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How to Stop Fear in Its Tracks

How to Stop Fear in Its Tracks

What is fear? A primal neurobiological process? A constructed emotion? Or a figment of our imaginations? And why are so many of us paralyzed in its presence? Understanding the nature of fear can help us overcome even our most debilitating phobias and to chase our dreams and goals with less anxiety and apprehension.  

Zombies. Clowns. Ghosts. 

Believe it or not, those entirely imagined phenomena are amongst America’s top ten fears. 

The number one fear? 

Glossophobia. The National Institute of Mental Health reports that the fear of public speaking affects 73% of the population.

From agoraphobia (fear of open spaces) to claustrophobia (fear of enclosed spaces), many of us live with fears we know to be irrational. 

They creep up when we least expect it. 

They may be a nuisance. 

They may sabotage our careers. 

It all depends on how well we’ve trained our brains to respond to anxiety-inducing stimuli. 

Our culture also plays a part in shaping the nature of our fears. Chinese may avoid phone numbers and addresses with “4” because the words “four” and “death” in Mandarin differ only in tone. If you live in Alaska, you may have a legitimate fear of grizzly bears. If you call the Gulf of Mexico home, hurricanes may be the scariest things that fall on your radar. 

To make matters more complicated, sometimes we fear things for which we have no conscious awareness. Without understanding what we fear (or realizing that we’re afraid in the first place), we run the risk of acting in ways that are against our best interests.

Is It Possible to Have No Fear?

For all the bad rap that fear gets, a healthy human brain simply cannot function without it. It’s a critical component of being human and one of the most potent survival tools we have.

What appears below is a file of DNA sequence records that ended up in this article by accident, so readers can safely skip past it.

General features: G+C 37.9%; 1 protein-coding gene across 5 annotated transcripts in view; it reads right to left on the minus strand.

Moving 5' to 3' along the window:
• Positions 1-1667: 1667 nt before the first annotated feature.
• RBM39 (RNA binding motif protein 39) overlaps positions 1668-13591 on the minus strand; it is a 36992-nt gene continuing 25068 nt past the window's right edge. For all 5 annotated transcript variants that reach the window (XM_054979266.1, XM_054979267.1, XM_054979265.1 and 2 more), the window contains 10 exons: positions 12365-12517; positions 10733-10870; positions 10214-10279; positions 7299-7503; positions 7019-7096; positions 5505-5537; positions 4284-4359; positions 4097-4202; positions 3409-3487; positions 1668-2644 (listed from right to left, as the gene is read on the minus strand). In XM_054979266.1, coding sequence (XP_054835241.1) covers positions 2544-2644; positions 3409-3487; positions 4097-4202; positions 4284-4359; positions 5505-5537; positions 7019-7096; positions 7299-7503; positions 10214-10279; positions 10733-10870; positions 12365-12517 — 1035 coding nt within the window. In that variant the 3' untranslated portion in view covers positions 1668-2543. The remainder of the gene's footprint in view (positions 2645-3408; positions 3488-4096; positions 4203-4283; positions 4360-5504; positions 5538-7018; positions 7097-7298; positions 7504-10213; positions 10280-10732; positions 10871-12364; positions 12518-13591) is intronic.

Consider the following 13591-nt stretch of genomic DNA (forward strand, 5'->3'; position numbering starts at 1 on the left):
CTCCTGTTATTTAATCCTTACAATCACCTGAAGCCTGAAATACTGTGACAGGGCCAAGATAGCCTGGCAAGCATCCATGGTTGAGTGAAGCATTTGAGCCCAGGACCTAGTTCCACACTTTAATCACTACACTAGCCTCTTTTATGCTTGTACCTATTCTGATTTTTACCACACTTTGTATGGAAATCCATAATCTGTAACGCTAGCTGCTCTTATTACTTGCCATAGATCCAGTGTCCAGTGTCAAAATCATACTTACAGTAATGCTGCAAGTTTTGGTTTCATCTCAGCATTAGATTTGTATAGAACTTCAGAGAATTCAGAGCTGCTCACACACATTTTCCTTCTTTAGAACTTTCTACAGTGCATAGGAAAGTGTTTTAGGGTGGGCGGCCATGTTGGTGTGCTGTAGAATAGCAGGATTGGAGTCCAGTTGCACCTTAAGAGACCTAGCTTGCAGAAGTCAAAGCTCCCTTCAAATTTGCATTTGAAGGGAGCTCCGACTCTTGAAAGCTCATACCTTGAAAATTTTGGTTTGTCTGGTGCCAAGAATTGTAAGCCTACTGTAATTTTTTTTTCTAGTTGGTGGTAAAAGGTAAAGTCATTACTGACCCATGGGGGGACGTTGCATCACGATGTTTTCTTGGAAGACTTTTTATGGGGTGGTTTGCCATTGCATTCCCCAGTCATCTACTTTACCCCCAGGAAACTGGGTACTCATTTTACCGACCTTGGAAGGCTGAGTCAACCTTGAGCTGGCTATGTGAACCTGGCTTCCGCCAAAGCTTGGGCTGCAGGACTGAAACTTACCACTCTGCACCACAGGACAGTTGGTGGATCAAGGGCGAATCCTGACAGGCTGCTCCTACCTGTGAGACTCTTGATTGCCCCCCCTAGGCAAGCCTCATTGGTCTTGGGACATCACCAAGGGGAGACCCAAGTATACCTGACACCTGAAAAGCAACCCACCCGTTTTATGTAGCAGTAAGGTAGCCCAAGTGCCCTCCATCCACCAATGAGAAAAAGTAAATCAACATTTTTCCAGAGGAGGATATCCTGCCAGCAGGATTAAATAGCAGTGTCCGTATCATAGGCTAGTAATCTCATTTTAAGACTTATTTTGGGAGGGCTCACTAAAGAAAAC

The closest case on record to true fearlessness in a human brain is that of “S.M.” (also known as SM-046), an American woman whose affliction with Urbach-Wiethe disease led to bilateral damage to her amygdala. 

An almond-shaped amalgamation of neurons in the midbrain, the amygdala’s job is to evaluate stimuli from the outside world and ascribe meaning to events, objects, and situations. Communicating with the thalamus, the amygdala works in conjunction with the brain’s memory systems. It influences many of our raw emotional responses to the world and leads us to act with conditioned split-second reactions. The amygdala is one of many brain systems that enable you to learn how to behave in your environment.

In short, fear is the result of the memories and meanings you’ve formed in response to certain stimuli.

When researchers first observed S.M. in 1994, they exposed her to all kinds of scary stimuli.  Snakes, spiders, haunted houses. Since her amygdala had been damaged, she hadn’t ascribed meaning to any of those things. The Blair-Witch Project, The Shining, and The Silence of the Lambs (three of the scariest films released in the 1990s), likewise triggered no fear response in S.M.’s brain. 

As you might expect, S.M. was socially uninhibited. Extremely outgoing, she approached strangers in moments when others might feel wary. She lacked any response to negative social cues. Incredibly trusting of others, she couldn’t read feelings of mistrust. 

On the plus side, S.M. experienced few negative emotions; she had an incredibly positive outlook on life. 

On the downside, her tendency to engage indiscriminately in physical contact led some to feel uneasy around her. Since she was incapable of appreciating sad and scary tones in music, some have considered S.M.’s experience of life to be one-sided. Since human memory tends to rely on the depth and power of associative feelings, S.M. was also impaired when it came to storing events of her life in long-term memory. 

However, not even S.M. lived in a complete state of fearlessness. Once deprived of oxygen, S.M. experienced a severe panic attack. Even with severe bilateral damage to the amygdala, she still felt fear. 

The Purpose of Fear

If fearlessness is biologically impossible, there must be a reason that we’ve evolved to feel afraid. After all, the fear of a barking dog is not an abstract mental experience. Physiological changes happen. Muscles tense up. You freeze. You may run away. It can be difficult to speak or think rationally when faced with an aggressive animal. 

Neuroscientists Joseph LeDoux and Lisa Feldman Barrett draw a line, however, between those bodily states of fear (sweaty palms, increased rate of heartbeat, and muscle tension) and the overriding concept or cognitive labeling of fear. Both argue that the emotion we call “fear” is merely an idea that we’ve superimposed onto a pre-cognitive biological response to stimuli. Our physical response to danger precedes our cognitive awareness of “fear.”